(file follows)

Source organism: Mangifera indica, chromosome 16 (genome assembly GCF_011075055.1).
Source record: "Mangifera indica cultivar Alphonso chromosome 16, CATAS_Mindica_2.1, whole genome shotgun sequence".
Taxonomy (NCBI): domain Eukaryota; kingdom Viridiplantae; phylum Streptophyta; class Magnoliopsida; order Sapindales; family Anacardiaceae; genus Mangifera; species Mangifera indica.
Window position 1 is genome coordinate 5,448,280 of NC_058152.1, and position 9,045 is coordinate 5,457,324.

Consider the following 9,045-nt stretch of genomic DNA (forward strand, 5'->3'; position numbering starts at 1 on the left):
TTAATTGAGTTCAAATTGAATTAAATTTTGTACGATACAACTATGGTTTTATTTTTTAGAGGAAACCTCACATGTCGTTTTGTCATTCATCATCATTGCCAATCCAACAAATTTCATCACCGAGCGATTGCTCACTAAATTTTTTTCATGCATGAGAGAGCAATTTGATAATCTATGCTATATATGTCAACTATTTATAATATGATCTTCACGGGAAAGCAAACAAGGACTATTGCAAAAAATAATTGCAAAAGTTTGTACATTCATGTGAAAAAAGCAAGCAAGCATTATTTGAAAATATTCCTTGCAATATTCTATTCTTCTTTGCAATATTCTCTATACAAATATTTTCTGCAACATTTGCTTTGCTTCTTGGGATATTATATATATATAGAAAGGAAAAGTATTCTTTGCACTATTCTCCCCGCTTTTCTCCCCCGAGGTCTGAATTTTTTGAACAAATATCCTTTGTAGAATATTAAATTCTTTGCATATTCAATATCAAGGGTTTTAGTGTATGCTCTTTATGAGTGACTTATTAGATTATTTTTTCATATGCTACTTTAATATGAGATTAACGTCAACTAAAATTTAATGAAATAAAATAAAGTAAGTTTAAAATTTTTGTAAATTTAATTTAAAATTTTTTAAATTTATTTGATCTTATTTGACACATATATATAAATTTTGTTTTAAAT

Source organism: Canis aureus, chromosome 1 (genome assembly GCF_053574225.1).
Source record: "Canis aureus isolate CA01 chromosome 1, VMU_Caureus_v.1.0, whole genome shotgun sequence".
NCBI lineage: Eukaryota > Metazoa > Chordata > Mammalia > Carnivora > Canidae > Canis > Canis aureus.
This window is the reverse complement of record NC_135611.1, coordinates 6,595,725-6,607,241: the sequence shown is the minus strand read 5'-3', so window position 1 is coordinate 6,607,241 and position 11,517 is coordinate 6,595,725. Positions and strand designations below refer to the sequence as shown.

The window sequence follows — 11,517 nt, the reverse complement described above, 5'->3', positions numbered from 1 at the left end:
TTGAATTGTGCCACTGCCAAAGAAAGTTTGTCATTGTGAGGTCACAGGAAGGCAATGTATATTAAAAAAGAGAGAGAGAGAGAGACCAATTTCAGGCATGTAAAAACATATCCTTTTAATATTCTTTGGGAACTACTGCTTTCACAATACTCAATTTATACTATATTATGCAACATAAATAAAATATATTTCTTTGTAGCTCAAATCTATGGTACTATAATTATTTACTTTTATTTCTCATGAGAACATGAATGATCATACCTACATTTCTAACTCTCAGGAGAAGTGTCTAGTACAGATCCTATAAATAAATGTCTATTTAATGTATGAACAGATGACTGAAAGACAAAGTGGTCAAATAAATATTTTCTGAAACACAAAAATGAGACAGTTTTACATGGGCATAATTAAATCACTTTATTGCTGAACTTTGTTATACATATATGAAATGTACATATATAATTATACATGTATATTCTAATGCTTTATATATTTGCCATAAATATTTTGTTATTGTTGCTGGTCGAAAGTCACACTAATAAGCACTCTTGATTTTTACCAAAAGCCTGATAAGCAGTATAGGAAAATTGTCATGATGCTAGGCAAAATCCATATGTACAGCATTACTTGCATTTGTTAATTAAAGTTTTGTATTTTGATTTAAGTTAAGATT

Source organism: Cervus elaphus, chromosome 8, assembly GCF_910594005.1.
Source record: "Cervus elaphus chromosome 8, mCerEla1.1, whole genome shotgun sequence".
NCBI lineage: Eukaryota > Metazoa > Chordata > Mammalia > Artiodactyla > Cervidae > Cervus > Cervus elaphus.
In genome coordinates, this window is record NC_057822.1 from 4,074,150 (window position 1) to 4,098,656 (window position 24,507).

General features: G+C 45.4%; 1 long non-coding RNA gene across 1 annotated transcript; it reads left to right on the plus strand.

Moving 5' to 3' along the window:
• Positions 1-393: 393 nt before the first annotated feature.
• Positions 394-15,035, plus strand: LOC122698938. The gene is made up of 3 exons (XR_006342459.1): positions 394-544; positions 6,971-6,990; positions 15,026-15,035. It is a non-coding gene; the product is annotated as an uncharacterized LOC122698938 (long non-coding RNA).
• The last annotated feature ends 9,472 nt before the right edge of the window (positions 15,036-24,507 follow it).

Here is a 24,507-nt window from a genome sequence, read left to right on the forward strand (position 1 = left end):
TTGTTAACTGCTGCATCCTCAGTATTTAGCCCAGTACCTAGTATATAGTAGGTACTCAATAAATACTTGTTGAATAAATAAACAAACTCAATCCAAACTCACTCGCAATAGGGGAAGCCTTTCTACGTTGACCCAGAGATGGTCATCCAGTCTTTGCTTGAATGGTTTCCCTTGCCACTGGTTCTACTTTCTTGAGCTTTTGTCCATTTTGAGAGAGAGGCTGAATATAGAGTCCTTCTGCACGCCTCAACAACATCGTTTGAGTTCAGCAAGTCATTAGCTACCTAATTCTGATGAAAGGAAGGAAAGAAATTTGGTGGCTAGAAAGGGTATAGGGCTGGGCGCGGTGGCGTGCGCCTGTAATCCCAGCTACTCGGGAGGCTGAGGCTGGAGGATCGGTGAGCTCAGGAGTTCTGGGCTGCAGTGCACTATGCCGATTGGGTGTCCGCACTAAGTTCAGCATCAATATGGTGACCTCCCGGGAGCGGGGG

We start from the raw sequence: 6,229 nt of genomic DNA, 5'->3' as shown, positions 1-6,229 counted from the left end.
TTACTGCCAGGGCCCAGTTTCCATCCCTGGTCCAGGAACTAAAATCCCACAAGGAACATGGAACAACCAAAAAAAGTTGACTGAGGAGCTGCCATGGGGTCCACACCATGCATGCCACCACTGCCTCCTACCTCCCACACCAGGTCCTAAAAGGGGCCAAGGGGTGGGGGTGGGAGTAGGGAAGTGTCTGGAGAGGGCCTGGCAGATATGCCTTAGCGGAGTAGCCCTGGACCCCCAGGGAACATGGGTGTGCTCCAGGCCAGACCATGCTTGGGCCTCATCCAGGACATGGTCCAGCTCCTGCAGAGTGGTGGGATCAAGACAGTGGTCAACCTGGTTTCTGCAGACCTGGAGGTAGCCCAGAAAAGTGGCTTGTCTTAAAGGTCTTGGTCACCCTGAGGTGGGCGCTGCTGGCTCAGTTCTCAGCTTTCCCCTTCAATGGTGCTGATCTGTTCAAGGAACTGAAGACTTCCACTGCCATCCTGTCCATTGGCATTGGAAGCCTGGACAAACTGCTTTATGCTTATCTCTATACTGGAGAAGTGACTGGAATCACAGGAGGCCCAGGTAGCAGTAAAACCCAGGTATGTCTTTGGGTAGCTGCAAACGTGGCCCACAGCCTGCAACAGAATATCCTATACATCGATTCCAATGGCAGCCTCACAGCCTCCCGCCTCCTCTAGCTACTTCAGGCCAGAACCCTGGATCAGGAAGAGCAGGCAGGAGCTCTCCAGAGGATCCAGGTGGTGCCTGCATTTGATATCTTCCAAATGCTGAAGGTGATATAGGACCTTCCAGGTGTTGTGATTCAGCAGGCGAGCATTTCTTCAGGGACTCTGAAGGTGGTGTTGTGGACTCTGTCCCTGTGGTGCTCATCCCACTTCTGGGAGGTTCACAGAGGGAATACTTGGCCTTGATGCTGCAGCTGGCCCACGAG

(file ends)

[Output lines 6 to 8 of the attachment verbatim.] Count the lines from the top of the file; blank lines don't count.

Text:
TTAATTGAGTTCAAATTGAATTAAATTTTGTACGATACAACTATGGTTTTATTTTTTAGAGGAAACCTCACATGTCGTTTTGTCATTCATCATCATTGCCAATCCAACAAATTTCATCACCGAGCGATTGCTCACTAAATTTTTTTCATGCATGAGAGAGCAATTTGATAATCTATGCTATATATGTCAACTATTTATAATATGATCTTCACGGGAAAGCAAACAAGGACTATTGCAAAAAATAATTGCAAAAGTTTGTACATTCATGTGAAAAAAGCAAGCAAGCATTATTTGAAAATATTCCTTGCAATATTCTATTCTTCTTTGCAATATTCTCTATACAAATATTTTCTGCAACATTTGCTTTGCTTCTTGGGATATTATATATATATAGAAAGGAAAAGTATTCTTTGCACTATTCTCCCCGCTTTTCTCCCCCGAGGTCTGAATTTTTTGAACAAATATCCTTTGTAGAATATTAAATTCTTTGCATATTCAATATCAAGGGTTTTAGTGTATGCTCTTTATGAGTGACTTATTAGATTATTTTTTCATATGCTACTTTAATATGAGATTAACGTCAACTAAAATTTAATGAAATAAAATAAAGTAAGTTTAAAATTTTTGTAAATTTAATTTAAAATTTTTTAAATTTATTTGATCTTATTTGACACATATATATAAATTTTGTTTTAAAT

Source organism: Canis aureus, chromosome 1 (genome assembly GCF_053574225.1).
Source record: "Canis aureus isolate CA01 chromosome 1, VMU_Caureus_v.1.0, whole genome shotgun sequence".